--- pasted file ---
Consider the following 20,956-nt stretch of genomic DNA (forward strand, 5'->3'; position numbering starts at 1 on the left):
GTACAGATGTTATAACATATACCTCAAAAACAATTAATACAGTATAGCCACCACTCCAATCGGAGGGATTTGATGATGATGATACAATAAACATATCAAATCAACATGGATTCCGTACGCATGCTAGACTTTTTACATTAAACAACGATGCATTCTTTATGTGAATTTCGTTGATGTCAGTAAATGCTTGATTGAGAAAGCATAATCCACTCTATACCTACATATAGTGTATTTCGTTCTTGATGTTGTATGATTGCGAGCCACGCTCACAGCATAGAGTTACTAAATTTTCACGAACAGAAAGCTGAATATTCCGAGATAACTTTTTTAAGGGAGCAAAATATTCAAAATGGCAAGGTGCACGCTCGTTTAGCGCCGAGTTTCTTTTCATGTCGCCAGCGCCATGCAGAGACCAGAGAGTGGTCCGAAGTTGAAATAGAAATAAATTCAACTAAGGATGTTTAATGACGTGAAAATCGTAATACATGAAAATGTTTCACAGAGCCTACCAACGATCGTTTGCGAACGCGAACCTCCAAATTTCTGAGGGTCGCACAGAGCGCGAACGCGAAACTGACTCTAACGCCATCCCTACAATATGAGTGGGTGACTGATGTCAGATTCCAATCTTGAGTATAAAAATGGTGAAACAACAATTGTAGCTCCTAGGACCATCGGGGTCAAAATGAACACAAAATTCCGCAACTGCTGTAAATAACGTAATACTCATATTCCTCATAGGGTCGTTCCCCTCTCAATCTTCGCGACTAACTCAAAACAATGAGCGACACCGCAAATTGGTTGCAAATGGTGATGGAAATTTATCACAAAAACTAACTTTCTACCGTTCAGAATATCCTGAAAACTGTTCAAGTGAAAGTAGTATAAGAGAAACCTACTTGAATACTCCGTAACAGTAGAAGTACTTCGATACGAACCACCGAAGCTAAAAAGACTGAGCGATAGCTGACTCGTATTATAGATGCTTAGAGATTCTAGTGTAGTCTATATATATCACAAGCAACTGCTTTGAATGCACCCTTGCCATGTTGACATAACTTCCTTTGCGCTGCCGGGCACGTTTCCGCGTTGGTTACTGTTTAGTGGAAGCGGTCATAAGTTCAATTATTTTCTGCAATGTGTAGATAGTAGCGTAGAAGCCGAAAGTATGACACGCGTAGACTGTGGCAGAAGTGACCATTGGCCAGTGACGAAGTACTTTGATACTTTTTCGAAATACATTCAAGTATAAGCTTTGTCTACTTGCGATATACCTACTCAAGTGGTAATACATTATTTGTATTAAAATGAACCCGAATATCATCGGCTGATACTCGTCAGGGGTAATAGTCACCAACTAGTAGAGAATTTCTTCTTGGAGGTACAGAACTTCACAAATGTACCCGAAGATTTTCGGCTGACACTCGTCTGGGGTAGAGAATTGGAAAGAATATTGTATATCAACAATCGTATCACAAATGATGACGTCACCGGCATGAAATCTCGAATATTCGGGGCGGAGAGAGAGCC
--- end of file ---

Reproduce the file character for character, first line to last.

Consider the following 20,956-nt stretch of genomic DNA (forward strand, 5'->3'; position numbering starts at 1 on the left):
GTACAGATGTTATAACATATACCTCAAAAACAATTAATACAGTATAGCCACCACTCCAATCGGAGGGATTTGATGATGATGATACAATAAACATATCAAATCAACATGGATTCCGTACGCATGCTAGACTTTTTACATTAAACAACGATGCATTCTTTATGTGAATTTCGTTGATGTCAGTAAATGCTTGATTGAGAAAGCATAATCCACTCTATACCTACATATAGTGTATTTCGTTCTTGATGTTGTATGATTGCGAGCCACGCTCACAGCATAGAGTTACTAAATTTTCACGAACAGAAAGCTGAATATTCCGAGATAACTTTTTTAAGGGAGCAAAATATTCAAAATGGCAAGGTGCACGCTCGTTTAGCGCCGAGTTTCTTTTCATGTCGCCAGCGCCATGCAGAGACCAGAGAGTGGTCCGAAGTTGAAATAGAAATAAATTCAACTAAGGATGTTTAATGACGTGAAAATCGTAATACATGAAAATGTTTCACAGAGCCTACCAACGATCGTTTGCGAACGCGAACCTCCAAATTTCTGAGGGTCGCACAGAGCGCGAACGCGAAACTGACTCTAACGCCATCCCTACAATATGAGTGGGTGACTGATGTCAGATTCCAATCTTGAGTATAAAAATGGTGAAACAACAATTGTAGCTCCTAGGACCATCGGGGTCAAAATGAACACAAAATTCCGCAACTGCTGTAAATAACGTAATACTCATATTCCTCATAGGGTCGTTCCCCTCTCAATCTTCGCGACTAACTCAAAACAATGAGCGACACCGCAAATTGGTTGCAAATGGTGATGGAAATTTATCACAAAAACTAACTTTCTACCGTTCAGAATATCCTGAAAACTGTTCAAGTGAAAGTAGTATAAGAGAAACCTACTTGAATACTCCGTAACAGTAGAAGTACTTCGATACGAACCACCGAAGCTAAAAAGACTGAGCGATAGCTGACTCGTATTATAGATGCTTAGAGATTCTAGTGTAGTCTATATATATCACAAGCAACTGCTTTGAATGCACCCTTGCCATGTTGACATAACTTCCTTTGCGCTGCCGGGCACGTTTCCGCGTTGGTTACTGTTTAGTGGAAGCGGTCATAAGTTCAATTATTTTCTGCAATGTGTAGATAGTAGCGTAGAAGCCGAAAGTATGACACGCGTAGACTGTGGCAGAAGTGACCATTGGCCAGTGACGAAGTACTTTGATACTTTTTCGAAATACATTCAAGTATAAGCTTTGTCTACTTGCGATATACCTACTCAAGTGGTAATACATTATTTGTATTAAAATGAACCCGAATATCATCGGCTGATACTCGTCAGGGGTAATAGTCACCAACTAGTAGAGAATTTCTTCTTGGAGGTACAGAACTTCACAAATGTACCCGAAGATTTTCGGCTGACACTCGTCTGGGGTAGAGAATTGGAAAGAATATTGTATATCAACAATCGTATCACAAATGATGACGTCACCGGCATGAAATCTCGAATATTCGGGGCGGAGAGAGAGCC